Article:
I've told this particular story before, so I'll try and keep it brief: it was the mid-seventies, I was a college student at the time, attending a New York City comics convention put on by the Marvel folks themselves. On several occasions, I approached tables where some of the popular, younger writers and artists were sitting, and engaged them in pleasant--if geeky--conversation. More than once, an attractive young woman--mid-thirties, I'm guessing--and her young teen-age son came up behind me, and--from what I could surmise from overhearing them--he knew comics and she didn't, but she wanted to learn more, so she casually insinuated herself into the proceedings, and all it took was for me to pause to take a breath, and--WHAM--she'd swoop in and suddenly my audience was over! Hey, I really couldn't blame the guys--I'd had my chance, after all, and this woman WAS way better looking than I was! But like I said, this same scenario played out three separate times, and it soon got to be more than a bit frustrating.
Finally, mid-day, word was that Roy had arrived from the West Coast, and I eagerly headed in the direction of where I was told he was stationed. Sure enough, I caught a glimpse of his familiar visage. I was pretty excited at the prospect of meeting him in person, but as I approached the table he was sitting behind, I heard a now all too familiar female voice ask her son just who the blonde fellow everyone was making a beeline towards was!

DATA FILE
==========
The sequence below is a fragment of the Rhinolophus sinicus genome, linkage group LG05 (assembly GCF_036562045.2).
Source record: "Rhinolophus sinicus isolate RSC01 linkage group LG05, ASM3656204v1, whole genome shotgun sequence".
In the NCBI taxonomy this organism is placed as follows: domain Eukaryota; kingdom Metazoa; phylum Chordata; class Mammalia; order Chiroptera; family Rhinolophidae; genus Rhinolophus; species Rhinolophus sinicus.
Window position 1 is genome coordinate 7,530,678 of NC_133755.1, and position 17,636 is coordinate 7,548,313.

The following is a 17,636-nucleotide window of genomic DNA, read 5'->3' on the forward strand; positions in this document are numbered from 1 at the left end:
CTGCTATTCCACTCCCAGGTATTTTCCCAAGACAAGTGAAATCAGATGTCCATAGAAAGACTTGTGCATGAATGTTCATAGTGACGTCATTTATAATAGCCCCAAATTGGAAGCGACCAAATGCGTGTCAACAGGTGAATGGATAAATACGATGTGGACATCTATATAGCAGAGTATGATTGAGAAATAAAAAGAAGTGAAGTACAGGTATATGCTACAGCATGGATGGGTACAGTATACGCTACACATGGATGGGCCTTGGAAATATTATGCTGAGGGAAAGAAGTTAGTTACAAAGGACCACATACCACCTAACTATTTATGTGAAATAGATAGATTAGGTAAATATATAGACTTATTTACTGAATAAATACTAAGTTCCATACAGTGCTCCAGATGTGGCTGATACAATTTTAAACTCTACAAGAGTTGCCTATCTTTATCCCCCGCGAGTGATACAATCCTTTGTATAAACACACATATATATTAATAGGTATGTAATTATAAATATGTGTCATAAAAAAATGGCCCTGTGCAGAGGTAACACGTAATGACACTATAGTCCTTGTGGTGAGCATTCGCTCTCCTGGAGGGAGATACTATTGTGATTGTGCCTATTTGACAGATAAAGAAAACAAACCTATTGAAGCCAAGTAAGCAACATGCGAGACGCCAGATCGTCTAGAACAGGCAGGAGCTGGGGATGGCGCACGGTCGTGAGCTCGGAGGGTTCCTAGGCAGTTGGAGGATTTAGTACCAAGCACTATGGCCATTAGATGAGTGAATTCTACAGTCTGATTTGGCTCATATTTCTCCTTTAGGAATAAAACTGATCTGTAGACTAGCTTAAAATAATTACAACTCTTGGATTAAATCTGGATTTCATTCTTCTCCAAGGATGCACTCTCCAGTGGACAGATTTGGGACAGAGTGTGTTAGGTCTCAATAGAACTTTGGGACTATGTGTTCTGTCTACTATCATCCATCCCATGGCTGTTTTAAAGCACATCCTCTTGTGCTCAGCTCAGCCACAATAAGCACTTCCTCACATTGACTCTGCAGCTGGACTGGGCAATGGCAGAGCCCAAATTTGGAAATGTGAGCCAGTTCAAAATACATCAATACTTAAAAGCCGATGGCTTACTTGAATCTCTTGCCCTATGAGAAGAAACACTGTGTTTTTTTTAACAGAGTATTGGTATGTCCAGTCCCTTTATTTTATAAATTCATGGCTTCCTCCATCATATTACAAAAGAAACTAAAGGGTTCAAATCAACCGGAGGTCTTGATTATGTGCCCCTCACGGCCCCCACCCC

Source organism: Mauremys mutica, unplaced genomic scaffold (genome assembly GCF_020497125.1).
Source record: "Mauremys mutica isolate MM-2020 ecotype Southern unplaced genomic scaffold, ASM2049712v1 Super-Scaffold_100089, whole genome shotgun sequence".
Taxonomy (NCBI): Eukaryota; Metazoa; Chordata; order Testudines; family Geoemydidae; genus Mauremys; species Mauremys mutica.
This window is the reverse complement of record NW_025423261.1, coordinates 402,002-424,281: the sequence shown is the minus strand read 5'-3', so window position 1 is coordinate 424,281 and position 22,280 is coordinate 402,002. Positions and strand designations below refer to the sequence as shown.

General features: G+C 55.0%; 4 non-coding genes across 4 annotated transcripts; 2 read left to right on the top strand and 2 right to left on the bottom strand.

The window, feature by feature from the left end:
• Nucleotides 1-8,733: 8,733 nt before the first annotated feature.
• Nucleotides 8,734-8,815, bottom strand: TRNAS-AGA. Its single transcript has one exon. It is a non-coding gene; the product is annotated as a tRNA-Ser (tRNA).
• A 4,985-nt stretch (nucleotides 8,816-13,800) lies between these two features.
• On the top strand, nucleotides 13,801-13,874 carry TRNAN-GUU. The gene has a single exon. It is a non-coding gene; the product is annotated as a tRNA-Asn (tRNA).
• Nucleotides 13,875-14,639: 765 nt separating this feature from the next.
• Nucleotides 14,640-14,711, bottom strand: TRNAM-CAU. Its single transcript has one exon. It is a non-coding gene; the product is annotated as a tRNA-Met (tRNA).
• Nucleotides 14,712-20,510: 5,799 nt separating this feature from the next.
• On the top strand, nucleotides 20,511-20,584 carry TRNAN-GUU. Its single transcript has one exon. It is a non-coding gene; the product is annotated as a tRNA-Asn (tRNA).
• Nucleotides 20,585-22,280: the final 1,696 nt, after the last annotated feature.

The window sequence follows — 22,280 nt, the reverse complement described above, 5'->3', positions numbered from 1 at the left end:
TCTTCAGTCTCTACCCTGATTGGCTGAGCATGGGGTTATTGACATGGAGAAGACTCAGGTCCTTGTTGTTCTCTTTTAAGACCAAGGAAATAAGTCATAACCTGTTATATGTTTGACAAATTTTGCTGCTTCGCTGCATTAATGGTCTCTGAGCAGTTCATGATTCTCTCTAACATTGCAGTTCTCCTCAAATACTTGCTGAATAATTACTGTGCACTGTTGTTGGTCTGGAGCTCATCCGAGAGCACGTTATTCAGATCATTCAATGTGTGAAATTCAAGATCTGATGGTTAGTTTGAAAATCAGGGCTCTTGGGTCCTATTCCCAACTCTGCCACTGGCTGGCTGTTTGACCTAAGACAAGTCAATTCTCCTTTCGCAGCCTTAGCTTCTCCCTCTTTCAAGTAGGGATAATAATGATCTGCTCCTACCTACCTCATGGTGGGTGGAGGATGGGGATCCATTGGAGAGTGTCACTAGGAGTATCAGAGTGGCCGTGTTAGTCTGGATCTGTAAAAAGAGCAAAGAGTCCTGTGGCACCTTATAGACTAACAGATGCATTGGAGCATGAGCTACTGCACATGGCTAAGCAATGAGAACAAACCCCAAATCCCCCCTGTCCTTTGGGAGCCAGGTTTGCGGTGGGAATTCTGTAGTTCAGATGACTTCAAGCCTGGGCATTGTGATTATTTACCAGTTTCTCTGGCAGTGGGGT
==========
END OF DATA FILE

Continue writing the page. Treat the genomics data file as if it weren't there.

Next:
Sometimes, you've just gotta know when you're beaten. I stopped, turned heel, and didn't even attempt it. I figured I'd catch Mr. T later.
Unless you count an interval of a half-dozen or so years "later"...
It was the early eighties. I was now attending cons as a guest, not as a fan, but oh, WHAT a con--in more ways than one! It was down in Houston, and it was a cross-media event unlike any ever seen--or so I was told. They DID manage to lure in most of the original "Star Trek" cast members--and not just to sit behind tables signing autographs, either, but to actually perform a stage production written by Chekov ( the ensign, not the playwright)! I skipped that show, but was happy to instead spend most of my time sitting at a table adjacent to Wendy and Richard Pini on one side and Jack and Roz Kirby on the other! In a lot of ways, it was a truly wonderful experience, but there WAS one thing that put a damper on the weekend--the fellow who organized the whole thing ran off with all the money he raked in the night before the show opened!!